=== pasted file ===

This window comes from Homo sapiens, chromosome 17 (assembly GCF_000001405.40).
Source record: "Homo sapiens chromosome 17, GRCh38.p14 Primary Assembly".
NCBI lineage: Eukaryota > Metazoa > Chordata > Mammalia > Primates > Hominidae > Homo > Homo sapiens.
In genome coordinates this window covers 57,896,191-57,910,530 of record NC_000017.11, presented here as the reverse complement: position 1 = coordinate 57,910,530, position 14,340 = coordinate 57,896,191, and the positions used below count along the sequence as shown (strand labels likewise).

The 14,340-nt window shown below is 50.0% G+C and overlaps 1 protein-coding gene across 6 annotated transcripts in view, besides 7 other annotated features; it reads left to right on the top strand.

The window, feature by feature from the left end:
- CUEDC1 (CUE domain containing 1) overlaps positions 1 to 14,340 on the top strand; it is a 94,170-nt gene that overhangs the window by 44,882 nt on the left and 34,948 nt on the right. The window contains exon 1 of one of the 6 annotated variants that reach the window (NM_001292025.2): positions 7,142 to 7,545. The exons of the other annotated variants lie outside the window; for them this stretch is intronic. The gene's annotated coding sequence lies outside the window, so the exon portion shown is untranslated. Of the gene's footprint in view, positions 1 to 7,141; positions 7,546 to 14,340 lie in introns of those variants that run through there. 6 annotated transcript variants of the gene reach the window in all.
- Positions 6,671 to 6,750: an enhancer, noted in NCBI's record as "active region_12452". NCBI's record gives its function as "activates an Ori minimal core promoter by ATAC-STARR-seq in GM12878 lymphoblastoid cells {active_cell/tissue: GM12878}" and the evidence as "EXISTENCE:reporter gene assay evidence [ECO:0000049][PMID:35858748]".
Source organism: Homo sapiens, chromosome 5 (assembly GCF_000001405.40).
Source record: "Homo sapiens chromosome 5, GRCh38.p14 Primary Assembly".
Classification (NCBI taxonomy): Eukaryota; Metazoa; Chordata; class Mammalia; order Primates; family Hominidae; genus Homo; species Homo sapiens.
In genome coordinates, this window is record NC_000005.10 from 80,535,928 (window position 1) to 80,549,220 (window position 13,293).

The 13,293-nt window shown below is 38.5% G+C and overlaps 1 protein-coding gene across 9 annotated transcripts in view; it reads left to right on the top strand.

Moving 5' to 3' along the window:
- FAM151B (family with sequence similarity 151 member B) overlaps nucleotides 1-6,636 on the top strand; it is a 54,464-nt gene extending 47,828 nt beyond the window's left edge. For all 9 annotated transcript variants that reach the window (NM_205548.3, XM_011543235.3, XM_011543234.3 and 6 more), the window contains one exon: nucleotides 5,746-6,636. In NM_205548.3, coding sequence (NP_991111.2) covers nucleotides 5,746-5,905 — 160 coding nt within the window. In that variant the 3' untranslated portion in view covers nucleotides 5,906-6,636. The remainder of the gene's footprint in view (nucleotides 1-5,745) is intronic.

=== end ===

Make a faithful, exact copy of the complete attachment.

This window comes from Homo sapiens, chromosome 17 (assembly GCF_000001405.40).
Source record: "Homo sapiens chromosome 17, GRCh38.p14 Primary Assembly".
NCBI lineage: Eukaryota > Metazoa > Chordata > Mammalia > Primates > Hominidae > Homo > Homo sapiens.
In genome coordinates this window covers 57,896,191-57,910,530 of record NC_000017.11, presented here as the reverse complement: position 1 = coordinate 57,910,530, position 14,340 = coordinate 57,896,191, and the positions used below count along the sequence as shown (strand labels likewise).

The 14,340-nt window shown below is 50.0% G+C and overlaps 1 protein-coding gene across 6 annotated transcripts in view, besides 7 other annotated features; it reads left to right on the top strand.

The window, feature by feature from the left end:
- CUEDC1 (CUE domain containing 1) overlaps positions 1 to 14,340 on the top strand; it is a 94,170-nt gene that overhangs the window by 44,882 nt on the left and 34,948 nt on the right. The window contains exon 1 of one of the 6 annotated variants that reach the window (NM_001292025.2): positions 7,142 to 7,545. The exons of the other annotated variants lie outside the window; for them this stretch is intronic. The gene's annotated coding sequence lies outside the window, so the exon portion shown is untranslated. Of the gene's footprint in view, positions 1 to 7,141; positions 7,546 to 14,340 lie in introns of those variants that run through there. 6 annotated transcript variants of the gene reach the window in all.
- Positions 6,671 to 6,750: an enhancer, noted in NCBI's record as "active region_12452". NCBI's record gives its function as "activates an Ori minimal core promoter by ATAC-STARR-seq in GM12878 lymphoblastoid cells {active_cell/tissue: GM12878}" and the evidence as "EXISTENCE:reporter gene assay evidence [ECO:0000049][PMID:35858748]".
Source organism: Homo sapiens, chromosome 5 (assembly GCF_000001405.40).
Source record: "Homo sapiens chromosome 5, GRCh38.p14 Primary Assembly".
Classification (NCBI taxonomy): Eukaryota; Metazoa; Chordata; class Mammalia; order Primates; family Hominidae; genus Homo; species Homo sapiens.
In genome coordinates, this window is record NC_000005.10 from 80,535,928 (window position 1) to 80,549,220 (window position 13,293).

The 13,293-nt window shown below is 38.5% G+C and overlaps 1 protein-coding gene across 9 annotated transcripts in view; it reads left to right on the top strand.

Moving 5' to 3' along the window:
- FAM151B (family with sequence similarity 151 member B) overlaps nucleotides 1-6,636 on the top strand; it is a 54,464-nt gene extending 47,828 nt beyond the window's left edge. For all 9 annotated transcript variants that reach the window (NM_205548.3, XM_011543235.3, XM_011543234.3 and 6 more), the window contains one exon: nucleotides 5,746-6,636. In NM_205548.3, coding sequence (NP_991111.2) covers nucleotides 5,746-5,905 — 160 coding nt within the window. In that variant the 3' untranslated portion in view covers nucleotides 5,906-6,636. The remainder of the gene's footprint in view (nucleotides 1-5,745) is intronic.